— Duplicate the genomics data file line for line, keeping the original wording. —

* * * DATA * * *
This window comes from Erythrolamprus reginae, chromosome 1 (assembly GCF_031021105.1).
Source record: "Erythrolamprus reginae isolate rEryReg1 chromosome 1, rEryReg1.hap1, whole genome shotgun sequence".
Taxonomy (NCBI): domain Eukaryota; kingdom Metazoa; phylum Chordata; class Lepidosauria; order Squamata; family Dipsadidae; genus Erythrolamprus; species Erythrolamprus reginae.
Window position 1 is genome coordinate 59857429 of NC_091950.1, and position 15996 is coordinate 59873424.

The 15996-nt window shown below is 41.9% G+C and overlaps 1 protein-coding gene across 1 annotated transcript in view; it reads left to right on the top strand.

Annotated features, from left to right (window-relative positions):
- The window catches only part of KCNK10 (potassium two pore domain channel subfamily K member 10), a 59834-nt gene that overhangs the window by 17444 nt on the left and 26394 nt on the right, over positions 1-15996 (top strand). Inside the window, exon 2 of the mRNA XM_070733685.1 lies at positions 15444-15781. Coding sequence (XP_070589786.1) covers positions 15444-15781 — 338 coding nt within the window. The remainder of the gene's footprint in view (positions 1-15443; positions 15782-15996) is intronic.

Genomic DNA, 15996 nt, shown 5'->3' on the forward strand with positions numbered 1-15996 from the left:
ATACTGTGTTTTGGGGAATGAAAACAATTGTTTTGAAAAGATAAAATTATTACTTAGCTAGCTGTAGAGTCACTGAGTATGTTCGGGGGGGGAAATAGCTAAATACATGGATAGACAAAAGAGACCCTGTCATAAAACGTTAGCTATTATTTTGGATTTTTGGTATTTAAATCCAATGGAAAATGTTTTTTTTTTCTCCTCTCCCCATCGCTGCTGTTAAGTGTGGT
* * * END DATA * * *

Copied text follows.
This window comes from Erythrolamprus reginae, chromosome 1 (assembly GCF_031021105.1).
Source record: "Erythrolamprus reginae isolate rEryReg1 chromosome 1, rEryReg1.hap1, whole genome shotgun sequence".
Taxonomy (NCBI): domain Eukaryota; kingdom Metazoa; phylum Chordata; class Lepidosauria; order Squamata; family Dipsadidae; genus Erythrolamprus; species Erythrolamprus reginae.
Window position 1 is genome coordinate 59857429 of NC_091950.1, and position 15996 is coordinate 59873424.

The 15996-nt window shown below is 41.9% G+C and overlaps 1 protein-coding gene across 1 annotated transcript in view; it reads left to right on the top strand.

Annotated features, from left to right (window-relative positions):
- The window catches only part of KCNK10 (potassium two pore domain channel subfamily K member 10), a 59834-nt gene that overhangs the window by 17444 nt on the left and 26394 nt on the right, over positions 1-15996 (top strand). Inside the window, exon 2 of the mRNA XM_070733685.1 lies at positions 15444-15781. Coding sequence (XP_070589786.1) covers positions 15444-15781 — 338 coding nt within the window. The remainder of the gene's footprint in view (positions 1-15443; positions 15782-15996) is intronic.

Genomic DNA, 15996 nt, shown 5'->3' on the forward strand with positions numbered 1-15996 from the left:
ATACTGTGTTTTGGGGAATGAAAACAATTGTTTTGAAAAGATAAAATTATTACTTAGCTAGCTGTAGAGTCACTGAGTATGTTCGGGGGGGGAAATAGCTAAATACATGGATAGACAAAAGAGACCCTGTCATAAAACGTTAGCTATTATTTTGGATTTTTGGTATTTAAATCCAATGGAAAATGTTTTTTTTTTCTCCTCTCCCCATCGCTGCTGTTAAGTGTGGT